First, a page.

Panel examines political representation of minority groups

Photo by Nico Ferrell

By Madeline Cox

The Lewis & Clark College Democrats Club hosted an event on March 21 entitled “Do Our Representatives Really Represent Us?” This was the club’s first major event of the academic year. At the forum, Assistant Professor of Political Science Benjamin Gaskins, Professor of History Elliot Young, Associate Professor with Term of Humanities Kimberly Brodkin and Oregon Attorney General Ellen Rosenblum presented.

Gaskins spoke on democracy in the Trump Era. He believes there are four main issues currently affecting American democracy: polarization, weak parties and strong partisanship, negative partisanship and growing distrust.

“The separation in ideology at the government level is wide and growing,” Gaskins said. “Moderates in (Congress) are effectively disappearing.”

This is affecting the power of political parties.

“Institutionally … the parties are becoming more weak,” Gaskins said. “However, partisanship is becoming more strong and acute in the minds of the average voter.”

The American public has less trust in the government, individuals and institutions such as the media in recent years, according to Gaskins.

“People see government not as a positive force for good, but as something that is threatening, something to be opposed,” Gaskins said.

Gaskins believes that there are no easy solutions to these issues.

Next, Young presented on issues with the Electoral College system and why he believes that our elected representatives do not represent minorities.

Young believes that the Electoral College system leads to undemocratic outcomes. The systematic disenfranchisement of poor and black people and felony disenfranchisement are other important issues with the system, according to Young.

“Today more than six million Americans are barred from voting due to felony disenfranchisement,” Young said. “One in 13 African Americans have lost their right to vote. It is shocking to see how this affects particular marginalized groups in our country.”

Gerrymandering is the another issue Young believes is affecting the electoral system.

“The initial impetus for (gerrymandering) was to create districts where marginalized populations could get elected representatives,” Young said. “(Yet) gerrymandering districts has resulted in less political power for African Americans.”

Young presented the issues around gun control and immigration as examples of this.

Next Brodkin delved into the question of the forum by asking two more questions: what does it mean to represent or be represented, and who do we mean by “us”? Brodkin spoke on these questions through the lens of women and gender.

According to Brodkin, there are low numbers of women and sexual and gender identity minorities at the federal, state and local levels of government compared to their percentage of the population.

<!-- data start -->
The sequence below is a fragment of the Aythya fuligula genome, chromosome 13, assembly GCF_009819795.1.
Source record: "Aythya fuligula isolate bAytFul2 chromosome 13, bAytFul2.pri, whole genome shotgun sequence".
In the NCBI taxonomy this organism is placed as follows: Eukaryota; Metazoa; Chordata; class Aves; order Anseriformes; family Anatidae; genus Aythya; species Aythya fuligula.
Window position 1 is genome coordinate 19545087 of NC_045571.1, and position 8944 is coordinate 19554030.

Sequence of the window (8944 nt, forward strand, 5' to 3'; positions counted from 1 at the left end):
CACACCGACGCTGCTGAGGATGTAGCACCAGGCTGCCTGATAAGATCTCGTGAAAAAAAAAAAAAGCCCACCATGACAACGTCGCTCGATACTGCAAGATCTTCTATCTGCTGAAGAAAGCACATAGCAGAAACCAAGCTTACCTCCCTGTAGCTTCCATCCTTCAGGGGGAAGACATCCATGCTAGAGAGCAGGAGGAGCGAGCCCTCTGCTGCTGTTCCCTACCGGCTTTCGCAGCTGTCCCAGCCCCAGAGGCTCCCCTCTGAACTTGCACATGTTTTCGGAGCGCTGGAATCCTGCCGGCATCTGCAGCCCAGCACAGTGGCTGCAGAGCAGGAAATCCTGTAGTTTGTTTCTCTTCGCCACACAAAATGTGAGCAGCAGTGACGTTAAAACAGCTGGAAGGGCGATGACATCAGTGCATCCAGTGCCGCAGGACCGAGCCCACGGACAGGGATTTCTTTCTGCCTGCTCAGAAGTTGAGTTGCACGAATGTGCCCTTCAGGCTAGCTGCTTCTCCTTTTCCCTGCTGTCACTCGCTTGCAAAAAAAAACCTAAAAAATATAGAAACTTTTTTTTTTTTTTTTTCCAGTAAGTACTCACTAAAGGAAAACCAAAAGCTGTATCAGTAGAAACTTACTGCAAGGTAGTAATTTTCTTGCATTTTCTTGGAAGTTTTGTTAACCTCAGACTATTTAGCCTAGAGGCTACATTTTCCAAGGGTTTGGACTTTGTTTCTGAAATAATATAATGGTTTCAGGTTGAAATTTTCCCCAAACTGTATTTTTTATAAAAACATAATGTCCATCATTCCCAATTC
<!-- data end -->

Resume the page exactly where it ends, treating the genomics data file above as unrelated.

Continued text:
“There are a lot of reasons to be concerned about the low numbers of women in elected positions,” Brodkin said.

According to Brodkin there are four claims as to why it is advantageous to have more women in politics: it provides role models and breaks down traditional gender roles, it is fundamentally unjust for an entire group of people not to be able to exercise political power, under-representation of certain groups is a flaw in democracy and women have a unique set of experiences and perspectives.

Yet Brodkin reminded the audience that women do not have a universal set of views.

“Women are not a group in a coherent, singular way,” Brodkin said. “There are very significant divisions by race, religion, class, region, marital status, occupation, ability.”

After Brodkin, Rosenblum spoke on the importance of the legal system, especially under the Trump administration. Rosenblum has fought against federal legislation being passed by the administration that she believes to be unconstitutional.

“We’re seeking to uphold the rule of law,” Rosenblum said. “We’re here as lawyers, we’re trying to see to it that the people living in this country are able to exercise all of the rights given to them by the constitution.”

Rosenblum promoted the importance of individuals in the political process.

“Grass roots and ground level work for the Democratic party … will and is making a difference,” Rosenblum said. “(It is) really valuable and important and needed.”

Rosenblum also commented on the trend that young people are not joining political parties.

“A lot of young people just don’t join (political parties),” Rosenblum said. “(Yet) every new Democrat we recruit and retain is going to help us turn the tide in 2018.”

Rosenblum then addressed the main subject of the forum.

“I believe we are heading in a good direction in terms of real representation,” Rosenblum said. “I do feel that having a (female) Attorney General does mean to more people now that I actually do represent them.”

Since the 2016 election, more women are running for office in the United States, according to Rosenblum.

“Perhaps this is the silver lining of the Trump debacle,” Rosenblum said.

Rosenblum is working on promoting better representation and supporting minorities who want to run for office, and has already seen results in Oregon.

During the question and answer portion, Rosenblum made a quip about Attorney General of the United States Jeff Sessions.

“Jeff Sessions doesn’t know what he’s talking about,” Rosenblum said. “Last year he told us marijuana is the gateway drug to heroin, and this time he told us that sanctuary cities were the scourge of the Earth.”

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